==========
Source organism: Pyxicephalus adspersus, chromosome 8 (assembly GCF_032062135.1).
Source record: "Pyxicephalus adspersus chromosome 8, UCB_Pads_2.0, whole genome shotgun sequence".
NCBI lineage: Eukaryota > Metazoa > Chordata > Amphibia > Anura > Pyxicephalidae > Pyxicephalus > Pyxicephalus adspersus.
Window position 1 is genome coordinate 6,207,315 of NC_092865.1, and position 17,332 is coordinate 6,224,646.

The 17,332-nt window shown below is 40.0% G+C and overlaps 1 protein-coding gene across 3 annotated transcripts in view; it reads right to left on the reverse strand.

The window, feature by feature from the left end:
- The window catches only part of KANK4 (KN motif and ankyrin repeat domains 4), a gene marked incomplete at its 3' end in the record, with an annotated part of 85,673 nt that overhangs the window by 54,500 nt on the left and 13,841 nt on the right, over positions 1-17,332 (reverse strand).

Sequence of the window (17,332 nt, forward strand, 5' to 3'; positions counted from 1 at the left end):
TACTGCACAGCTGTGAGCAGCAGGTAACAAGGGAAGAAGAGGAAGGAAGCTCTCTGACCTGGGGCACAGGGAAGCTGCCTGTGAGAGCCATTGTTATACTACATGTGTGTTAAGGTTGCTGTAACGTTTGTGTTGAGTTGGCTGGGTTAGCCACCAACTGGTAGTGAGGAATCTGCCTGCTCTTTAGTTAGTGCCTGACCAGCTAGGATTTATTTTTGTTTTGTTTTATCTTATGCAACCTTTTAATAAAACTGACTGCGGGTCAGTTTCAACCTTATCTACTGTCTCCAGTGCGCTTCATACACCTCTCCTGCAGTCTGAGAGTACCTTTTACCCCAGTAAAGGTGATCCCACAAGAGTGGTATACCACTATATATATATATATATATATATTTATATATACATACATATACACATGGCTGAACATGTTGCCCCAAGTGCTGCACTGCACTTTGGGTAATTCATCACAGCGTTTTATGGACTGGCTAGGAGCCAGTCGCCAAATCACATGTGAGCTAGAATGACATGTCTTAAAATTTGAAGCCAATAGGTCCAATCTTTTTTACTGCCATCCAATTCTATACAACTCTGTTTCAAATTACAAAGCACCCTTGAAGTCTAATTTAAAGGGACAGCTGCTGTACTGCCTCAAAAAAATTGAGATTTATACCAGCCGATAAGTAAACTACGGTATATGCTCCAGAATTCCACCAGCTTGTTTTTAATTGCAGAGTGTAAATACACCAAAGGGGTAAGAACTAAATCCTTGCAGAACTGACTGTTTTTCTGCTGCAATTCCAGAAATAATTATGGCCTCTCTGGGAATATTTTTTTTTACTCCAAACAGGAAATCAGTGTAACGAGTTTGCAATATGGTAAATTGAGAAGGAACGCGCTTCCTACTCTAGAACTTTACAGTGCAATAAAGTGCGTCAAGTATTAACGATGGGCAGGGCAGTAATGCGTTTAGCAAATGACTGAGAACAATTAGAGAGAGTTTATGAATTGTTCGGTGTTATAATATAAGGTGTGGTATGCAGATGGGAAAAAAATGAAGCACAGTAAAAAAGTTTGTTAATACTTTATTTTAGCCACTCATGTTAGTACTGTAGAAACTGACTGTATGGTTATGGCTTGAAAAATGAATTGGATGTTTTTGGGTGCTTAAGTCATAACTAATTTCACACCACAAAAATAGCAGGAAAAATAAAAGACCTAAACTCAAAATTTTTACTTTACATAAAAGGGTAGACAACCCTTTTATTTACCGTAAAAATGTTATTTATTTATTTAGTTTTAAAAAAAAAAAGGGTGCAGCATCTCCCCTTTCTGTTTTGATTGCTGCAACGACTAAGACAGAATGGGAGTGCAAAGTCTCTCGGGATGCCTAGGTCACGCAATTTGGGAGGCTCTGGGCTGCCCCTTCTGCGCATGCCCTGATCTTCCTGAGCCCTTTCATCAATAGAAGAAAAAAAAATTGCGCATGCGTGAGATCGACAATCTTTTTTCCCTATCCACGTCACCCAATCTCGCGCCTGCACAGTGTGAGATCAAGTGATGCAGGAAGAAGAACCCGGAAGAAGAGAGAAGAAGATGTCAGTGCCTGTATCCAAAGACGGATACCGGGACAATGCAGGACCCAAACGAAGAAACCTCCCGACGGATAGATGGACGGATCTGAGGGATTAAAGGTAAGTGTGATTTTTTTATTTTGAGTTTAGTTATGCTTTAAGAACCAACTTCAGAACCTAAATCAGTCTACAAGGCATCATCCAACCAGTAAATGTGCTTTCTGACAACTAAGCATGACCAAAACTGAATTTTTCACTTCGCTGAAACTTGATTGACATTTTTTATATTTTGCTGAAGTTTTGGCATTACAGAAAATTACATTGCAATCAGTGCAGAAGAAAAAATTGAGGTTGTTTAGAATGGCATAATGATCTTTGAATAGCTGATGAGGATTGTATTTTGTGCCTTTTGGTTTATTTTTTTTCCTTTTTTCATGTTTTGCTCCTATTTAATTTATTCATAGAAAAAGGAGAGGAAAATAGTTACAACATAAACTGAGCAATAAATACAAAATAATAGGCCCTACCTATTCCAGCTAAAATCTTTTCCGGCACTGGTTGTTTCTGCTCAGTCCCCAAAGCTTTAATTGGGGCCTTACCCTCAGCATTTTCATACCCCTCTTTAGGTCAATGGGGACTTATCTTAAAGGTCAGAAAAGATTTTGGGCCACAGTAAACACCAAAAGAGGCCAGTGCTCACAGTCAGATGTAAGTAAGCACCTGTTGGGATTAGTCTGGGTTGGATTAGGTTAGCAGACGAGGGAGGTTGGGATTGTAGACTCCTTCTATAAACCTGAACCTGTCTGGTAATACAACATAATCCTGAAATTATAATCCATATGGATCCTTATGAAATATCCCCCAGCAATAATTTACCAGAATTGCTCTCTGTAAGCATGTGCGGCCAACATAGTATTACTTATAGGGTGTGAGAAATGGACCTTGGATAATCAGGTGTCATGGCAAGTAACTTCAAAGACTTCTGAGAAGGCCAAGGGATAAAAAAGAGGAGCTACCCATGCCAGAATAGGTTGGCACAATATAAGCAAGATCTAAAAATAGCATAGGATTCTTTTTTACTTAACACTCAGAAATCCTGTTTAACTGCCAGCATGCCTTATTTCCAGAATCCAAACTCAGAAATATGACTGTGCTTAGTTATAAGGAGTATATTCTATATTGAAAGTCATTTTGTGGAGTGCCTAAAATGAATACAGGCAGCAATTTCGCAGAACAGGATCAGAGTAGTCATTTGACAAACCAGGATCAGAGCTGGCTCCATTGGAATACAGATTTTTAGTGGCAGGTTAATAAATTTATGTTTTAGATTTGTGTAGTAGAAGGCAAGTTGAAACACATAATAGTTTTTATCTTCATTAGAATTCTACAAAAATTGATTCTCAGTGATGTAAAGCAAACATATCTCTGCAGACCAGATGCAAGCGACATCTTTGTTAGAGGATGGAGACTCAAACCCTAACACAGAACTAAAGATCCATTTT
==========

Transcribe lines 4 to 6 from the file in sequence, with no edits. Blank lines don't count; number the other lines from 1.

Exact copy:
Window position 1 is genome coordinate 6,207,315 of NC_092865.1, and position 17,332 is coordinate 6,224,646.

The 17,332-nt window shown below is 40.0% G+C and overlaps 1 protein-coding gene across 3 annotated transcripts in view; it reads right to left on the reverse strand.

The window, feature by feature from the left end: